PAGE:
Rudy Giuliani

Larry Pratt: Obama 'Has Made It Very Clear He Doesn't Like The United States'

Larry Pratt, the far-right conspiracy theorist executive director of Gun Owners of America, who will be hosting a presidential campaign call with Sen. Ted Cruz next week, claimed last month that President Obama has “made it very clear he doesn’t like the United States” and that “he thinks that Christianity is at best on par with jihad.”

Pratt told fringe conservative commentator Stuart Vener that Obama ”doesn’t like people speaking against the dirt bag Muhammad like I just did, he thinks that that is a name to be revered, he thinks that Christianity at best is on par with jihad.”

Agreeing with Vener’s claim that Obama “wants to take everyone’s guns away,” Pratt hailed former New York mayor Rudy Giuliani for “speaking the truth” when he alleged that the president doesn’t love America.

Denouncing Islam as a “extremely murderous, extremely violent” religion, Pratt praises the Europeans who finally “got themselves together” during the Crusades to get “rid of the Muslim dirt bags”.

We’d also like to note that the cohost for Vener’s show, “Stuart Vener Tells It Like It Is!,” is a genie.

        

Frank Gaffney: 'How Could This President Love America' When He Was 'Marinated' In A 'Deep Hatred' For It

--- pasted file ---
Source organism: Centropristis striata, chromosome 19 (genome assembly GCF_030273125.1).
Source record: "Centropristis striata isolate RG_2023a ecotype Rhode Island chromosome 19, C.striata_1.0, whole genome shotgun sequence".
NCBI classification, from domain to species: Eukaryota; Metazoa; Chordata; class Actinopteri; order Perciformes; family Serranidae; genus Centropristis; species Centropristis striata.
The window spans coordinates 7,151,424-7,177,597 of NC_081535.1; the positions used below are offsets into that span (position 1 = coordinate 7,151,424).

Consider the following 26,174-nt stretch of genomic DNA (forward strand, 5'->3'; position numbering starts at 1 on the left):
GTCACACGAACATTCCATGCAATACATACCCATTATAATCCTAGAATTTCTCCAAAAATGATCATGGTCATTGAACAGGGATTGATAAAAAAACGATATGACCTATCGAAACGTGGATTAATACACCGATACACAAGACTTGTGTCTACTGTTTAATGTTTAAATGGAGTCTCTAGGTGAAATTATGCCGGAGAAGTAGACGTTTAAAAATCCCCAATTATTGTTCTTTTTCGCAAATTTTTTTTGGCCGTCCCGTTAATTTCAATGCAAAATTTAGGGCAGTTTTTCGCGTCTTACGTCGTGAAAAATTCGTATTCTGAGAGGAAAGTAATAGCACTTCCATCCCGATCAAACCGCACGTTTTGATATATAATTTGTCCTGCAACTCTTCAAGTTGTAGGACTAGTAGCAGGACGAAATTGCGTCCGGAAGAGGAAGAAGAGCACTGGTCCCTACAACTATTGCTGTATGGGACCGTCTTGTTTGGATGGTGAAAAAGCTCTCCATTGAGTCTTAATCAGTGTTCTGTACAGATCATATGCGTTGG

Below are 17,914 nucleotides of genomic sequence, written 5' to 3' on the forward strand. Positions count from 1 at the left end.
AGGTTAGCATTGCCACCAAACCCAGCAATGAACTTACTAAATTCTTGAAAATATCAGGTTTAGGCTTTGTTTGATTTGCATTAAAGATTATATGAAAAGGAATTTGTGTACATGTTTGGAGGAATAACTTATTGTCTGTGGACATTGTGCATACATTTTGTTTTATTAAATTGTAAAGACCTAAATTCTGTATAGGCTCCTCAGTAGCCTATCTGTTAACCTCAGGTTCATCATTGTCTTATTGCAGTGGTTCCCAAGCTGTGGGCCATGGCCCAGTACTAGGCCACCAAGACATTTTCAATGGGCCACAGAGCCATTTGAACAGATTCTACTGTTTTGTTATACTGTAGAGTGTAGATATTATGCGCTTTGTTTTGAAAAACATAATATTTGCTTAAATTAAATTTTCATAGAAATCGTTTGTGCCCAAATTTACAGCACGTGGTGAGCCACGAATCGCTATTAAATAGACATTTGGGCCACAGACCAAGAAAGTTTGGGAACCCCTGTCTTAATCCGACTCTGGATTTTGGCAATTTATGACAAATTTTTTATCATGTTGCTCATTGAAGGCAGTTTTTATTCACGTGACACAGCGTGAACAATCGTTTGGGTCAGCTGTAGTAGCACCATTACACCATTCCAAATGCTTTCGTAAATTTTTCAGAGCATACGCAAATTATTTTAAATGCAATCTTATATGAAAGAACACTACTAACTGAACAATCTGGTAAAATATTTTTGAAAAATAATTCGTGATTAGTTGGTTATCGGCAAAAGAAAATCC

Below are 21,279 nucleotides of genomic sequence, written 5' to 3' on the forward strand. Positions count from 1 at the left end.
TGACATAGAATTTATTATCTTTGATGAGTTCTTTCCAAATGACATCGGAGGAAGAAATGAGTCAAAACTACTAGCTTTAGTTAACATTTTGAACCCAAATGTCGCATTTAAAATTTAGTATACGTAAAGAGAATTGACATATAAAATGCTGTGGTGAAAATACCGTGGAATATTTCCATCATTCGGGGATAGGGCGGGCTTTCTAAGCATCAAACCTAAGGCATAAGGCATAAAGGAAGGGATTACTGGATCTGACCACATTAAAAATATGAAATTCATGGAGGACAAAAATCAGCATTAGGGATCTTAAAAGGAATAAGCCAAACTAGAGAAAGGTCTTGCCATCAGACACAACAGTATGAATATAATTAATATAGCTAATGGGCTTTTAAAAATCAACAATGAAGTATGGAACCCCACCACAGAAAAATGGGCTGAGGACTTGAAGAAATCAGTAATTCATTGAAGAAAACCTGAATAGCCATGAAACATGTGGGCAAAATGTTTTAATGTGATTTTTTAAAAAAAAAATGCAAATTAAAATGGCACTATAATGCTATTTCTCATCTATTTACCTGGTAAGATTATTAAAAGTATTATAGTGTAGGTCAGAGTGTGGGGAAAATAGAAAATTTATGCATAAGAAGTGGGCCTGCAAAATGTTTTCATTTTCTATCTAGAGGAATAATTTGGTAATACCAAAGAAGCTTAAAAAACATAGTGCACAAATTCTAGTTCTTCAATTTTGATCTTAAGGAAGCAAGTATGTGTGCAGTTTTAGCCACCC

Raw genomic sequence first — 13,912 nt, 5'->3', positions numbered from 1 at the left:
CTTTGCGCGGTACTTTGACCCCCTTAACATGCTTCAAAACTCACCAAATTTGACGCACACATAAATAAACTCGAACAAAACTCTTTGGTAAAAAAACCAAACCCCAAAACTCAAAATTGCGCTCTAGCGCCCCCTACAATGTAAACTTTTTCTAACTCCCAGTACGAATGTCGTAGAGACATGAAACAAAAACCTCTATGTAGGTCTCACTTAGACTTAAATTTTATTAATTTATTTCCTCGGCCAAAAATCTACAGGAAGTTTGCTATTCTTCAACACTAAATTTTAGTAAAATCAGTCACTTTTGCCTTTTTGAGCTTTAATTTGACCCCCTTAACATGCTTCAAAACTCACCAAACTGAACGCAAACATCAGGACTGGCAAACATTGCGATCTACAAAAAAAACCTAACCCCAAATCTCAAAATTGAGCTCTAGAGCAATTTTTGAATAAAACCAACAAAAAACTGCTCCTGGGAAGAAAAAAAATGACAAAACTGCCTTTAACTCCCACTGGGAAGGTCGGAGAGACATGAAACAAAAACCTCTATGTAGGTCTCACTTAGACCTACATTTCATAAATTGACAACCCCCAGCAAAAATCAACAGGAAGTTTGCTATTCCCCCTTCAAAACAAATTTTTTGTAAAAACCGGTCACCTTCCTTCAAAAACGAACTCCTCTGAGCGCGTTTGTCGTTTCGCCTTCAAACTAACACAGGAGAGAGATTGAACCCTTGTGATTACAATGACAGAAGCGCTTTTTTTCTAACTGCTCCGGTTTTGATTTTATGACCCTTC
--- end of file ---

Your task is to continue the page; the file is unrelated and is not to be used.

The Center for Security Policy’s Frank Gaffney stopped by the American Family Radio at the National Religious Broadcasters convention in Nashville this week to discuss Rudy Giuliani’s recent comment that President Obama doesn’t “love America.”

Gaffney naturally agreed with Giuliani, contending that while Obama might not have a “deep hatred” for America, it is literally impossible for him to love the country.

“How could this president love America?” Gaffney asked AFA president Tim Wildmon. “How could he, given that he grew up in his formative years in an Indonesian madrassa, an Islamist school, he came to this country and sat at the knee of an avowed communist by the name of Frank Marshall Davis, he spent formative years in Chicago hanging with revolutionaries like Bill Ayers and Bernardine Dohrn, he went on to church with Jeremiah Wright?”

“And what all of those people have in common is a deep hatred for our country. So maybe he doesn’t have a deep hatred for it, but it’s hard to see how we could have possibly having incubated in that, marinated in it, come out loving this country. Which brings us to your question. If he doesn’t, we’re in jeopardy, because you need someone in a dangerous world like this who loves this country, who believes it’s exceptional and is willing to stand up for it.”

Tea Party Leader: Obama 'Hates This Nation,' Calls America A Muslim Country